More PAPER tools – and something else!


Right, so to carry on, I was looking at the Catalyst tools and thinking they looked cool, but impatient to play and too lazy (and cheap) to order some.  I had such success yesterday with paper and cardboard, so I saw no reason not to try similar.  Worked a treat. First I cut some cereal-box weight card with some decorative scissors.  I cut both edges so I ended up with a dual-sided tool.


Simple as dragging that across the plate – light pressure, and I wipe off the edge on my brayer-cleaning paper to remove most of the paint. You can see the different effect of the scallop v the pinking shears.


Next, I tried the CLOUDS and the STAMP edge.


Clouds give a very wide band, and collects a lot of paint.


Love the fine wavy lines made by wiggling the stamp edge back and forth!


One thing I like about this method is you can make the “tool” to fit whatever plate you have – as long as you have a big enough piece of cardboard! And you can get slightly different looks by varying the pressure and the angle.


So that got me thinking – I spied the spare blocks and thought….I wonder? Yep. I cut a couple more paper strips with the scissors …


..and wrapped them around the block, with the decorative edge sticking up.


Mixed success.  The paper is very thin, so the paint it lifts off is minimal. See? And the paper doesn’t have much strength, so you have to be a bit careful – so getting the right pressure (light enough not to collapse the edge, firm enough to remove enough paint to make it interesting) is tricky. I wonder if a double thickness would work?


So THAT got me thinking…Fun Foam!  Oh yeah! So I cut and stuck THAT around a block, and:

foamtools foamtools2

And of course I had to wrap some around a bit of old wrapping paper tube for a round version!


The two sides are the positive and the negative cuts from the scallop.  I do have a stamp-edge and cloud-edge as well.  They all give different spacing to the marks.


And you can make something a bit more like the Catalyst tools by using fun foam – just stick the foam to cardboard, then stick another piece over the top to make a bit of a sandwich, like so:


Trim the edges and wipe to remove the paint. Wiggle or not.  The foam is much softer than the card, but both work pretty well.


So that let me play with all the techniques I’ve seen, and while my results may not be exactly the same as the commercial tools, mine were all free and immediately available.  I can carry on using them, decide which things I really like using, and if need be, buy the real ones.  Happy FRIDAY!

23 thoughts on “More PAPER tools – and something else!

  1. These ‘homemade’ tools are awesome I am very new to Geli plate printing, so I don’t have anything what does it matter where they came from as long as it works and they look damn fine to me, Thankyou for your tutorial…Xxx

  2. woo hoo That is awesome! I love the tools you have made and plan to try a few of my own. I have started shopping hardward and home improvement centers to save money so this is right up my ally!

  3. clever girl!! I do more sewing but you guys have got me into painting too

  4. It’s chipboard, not cardboard.

    • Isn’t “chipboard” just thicker cardboard? 😉 And the holes you see are because it’s the backing piece from a writing tablet. I would call that cardboard in any case as it’s not all that thick….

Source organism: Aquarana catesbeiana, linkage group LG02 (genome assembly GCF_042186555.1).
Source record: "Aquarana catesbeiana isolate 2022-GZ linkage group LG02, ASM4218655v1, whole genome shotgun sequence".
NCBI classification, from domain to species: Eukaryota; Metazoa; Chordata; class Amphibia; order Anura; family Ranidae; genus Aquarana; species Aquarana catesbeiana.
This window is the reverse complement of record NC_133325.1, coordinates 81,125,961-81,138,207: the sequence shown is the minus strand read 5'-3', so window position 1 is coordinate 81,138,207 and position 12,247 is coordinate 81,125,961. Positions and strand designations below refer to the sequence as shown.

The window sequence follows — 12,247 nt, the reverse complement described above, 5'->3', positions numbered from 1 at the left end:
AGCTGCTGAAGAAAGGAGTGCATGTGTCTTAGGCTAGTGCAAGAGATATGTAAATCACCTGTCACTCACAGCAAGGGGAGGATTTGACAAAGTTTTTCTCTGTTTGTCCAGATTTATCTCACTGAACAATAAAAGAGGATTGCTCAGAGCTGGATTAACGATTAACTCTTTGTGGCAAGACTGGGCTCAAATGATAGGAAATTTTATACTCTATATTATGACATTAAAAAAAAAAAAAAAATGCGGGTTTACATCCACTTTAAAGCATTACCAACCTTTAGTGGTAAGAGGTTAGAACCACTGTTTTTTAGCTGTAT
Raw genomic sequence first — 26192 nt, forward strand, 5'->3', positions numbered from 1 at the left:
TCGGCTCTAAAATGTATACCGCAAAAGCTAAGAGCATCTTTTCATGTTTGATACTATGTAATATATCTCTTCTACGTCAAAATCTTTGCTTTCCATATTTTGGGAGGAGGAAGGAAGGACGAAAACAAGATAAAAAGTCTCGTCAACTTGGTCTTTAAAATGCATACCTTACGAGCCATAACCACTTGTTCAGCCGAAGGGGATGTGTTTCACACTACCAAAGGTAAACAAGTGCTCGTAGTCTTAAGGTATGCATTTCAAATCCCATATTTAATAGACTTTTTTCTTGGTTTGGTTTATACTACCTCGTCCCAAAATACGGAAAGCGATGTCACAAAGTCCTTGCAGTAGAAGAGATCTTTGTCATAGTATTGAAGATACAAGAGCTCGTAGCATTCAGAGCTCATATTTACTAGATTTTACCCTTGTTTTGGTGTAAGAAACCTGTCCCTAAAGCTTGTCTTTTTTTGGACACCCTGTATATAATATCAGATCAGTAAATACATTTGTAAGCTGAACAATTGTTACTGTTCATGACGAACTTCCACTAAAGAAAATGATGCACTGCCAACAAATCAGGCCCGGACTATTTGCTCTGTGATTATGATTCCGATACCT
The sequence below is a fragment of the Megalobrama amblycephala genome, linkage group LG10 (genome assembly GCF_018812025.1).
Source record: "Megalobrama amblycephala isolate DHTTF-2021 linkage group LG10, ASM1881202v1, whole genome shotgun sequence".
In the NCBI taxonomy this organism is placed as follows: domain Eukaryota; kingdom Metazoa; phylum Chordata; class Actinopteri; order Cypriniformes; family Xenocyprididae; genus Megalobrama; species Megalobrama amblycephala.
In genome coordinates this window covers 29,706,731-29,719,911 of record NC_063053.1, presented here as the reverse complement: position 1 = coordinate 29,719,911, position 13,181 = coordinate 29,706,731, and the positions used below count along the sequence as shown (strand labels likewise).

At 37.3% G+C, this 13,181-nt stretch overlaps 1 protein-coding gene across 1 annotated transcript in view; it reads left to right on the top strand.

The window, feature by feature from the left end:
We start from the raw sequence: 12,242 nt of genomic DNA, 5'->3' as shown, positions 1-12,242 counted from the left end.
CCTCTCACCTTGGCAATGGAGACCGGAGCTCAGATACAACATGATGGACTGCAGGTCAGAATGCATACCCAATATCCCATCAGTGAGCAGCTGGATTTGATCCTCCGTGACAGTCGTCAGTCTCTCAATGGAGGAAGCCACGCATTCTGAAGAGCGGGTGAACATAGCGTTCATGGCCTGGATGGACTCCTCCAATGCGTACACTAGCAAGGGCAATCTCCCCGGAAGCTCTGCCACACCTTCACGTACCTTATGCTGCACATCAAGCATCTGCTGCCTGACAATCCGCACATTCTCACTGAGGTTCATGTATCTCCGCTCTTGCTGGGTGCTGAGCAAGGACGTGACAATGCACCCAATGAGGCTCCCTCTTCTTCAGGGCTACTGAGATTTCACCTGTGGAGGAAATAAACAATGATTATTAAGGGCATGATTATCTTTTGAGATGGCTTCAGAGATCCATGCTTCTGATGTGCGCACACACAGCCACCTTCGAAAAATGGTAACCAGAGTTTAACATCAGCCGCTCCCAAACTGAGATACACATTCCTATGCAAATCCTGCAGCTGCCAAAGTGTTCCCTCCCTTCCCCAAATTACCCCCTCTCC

or is it the difference between British English and American English?? Born and raised in the USA but nearly 20 years in the UK and my “English” is an odd mix. I will NEVER accept ahe-lew-min-E-um for ah-LEW-mi-num LOL! And for me a shag will ALWAYS be a 60s dance craze or a 70s haircut…..


  5. Totally brilliant!

  6. thank you so much for this great ideas!! 😀

  7. Great ideas. Thanks!!!

  8. Cool ideas!!! Thanks for sharing…this will save me some cash!!! 🙂

  9. Instead of paper or fun foam, try using plastic file folders! Or acetate packaging plastic–I’ve used both to make stencils and paint manipulating tools. As they’re waterproof and somewhat stiff, they work very well.

    • Hummm. Interesting. Plastic file folders (or at least the ones I have access to) are too flimsy to be effective, and my concern with acetate (esp. if doing the pinking shears edger) the tips might be almost too sharp for the gelli plate. While I would totally use them for paint tools on paper or canvas, I’m just not sure the gelli plate surface could take it. Have you used them on your plate and do you feel it safe to do so?

      Thanks for the tip!


  10. Pingback: DIY Gelatin Plate & Prints! | Thefrugalcrafter's Weblog

  11. We’ve just pre ordered the gelli plate and found your tutorial pinned to Pinterest. Love your ideas and will definitely be trying some when the plate turns up. Can’t wait now.

  12. awesome tips! thank you very much for sharing your ideas….gonna try these really soon!

  13. Fabulous, great way to make tools using the decor scissors that have been dusty for so long!
    Thanks for the inspiration.

  14. you are awesome, my mind is blown! It looks like the old paste paper technique…I think I need to whip up a geliten plate, I am missing out on so much fun!

  15. You my dear friend, just made my day, how clever of you!

  16. I don’t have the plate, but these would have been my solution too. Love making my own tools.

  17. Now this is living outside the box LOL what a brilliant idea, must give this one a serious go. thanks for sharing you are so inspiring,


  18. What a clever crafter you are to figure out this economical way to achieve the effect you were wanting! Enjoyed reading this post. Such fun. Lovely results too. TFS

  19. Great job. You are so inspiring with your creativity. Thank you so much for sharing.

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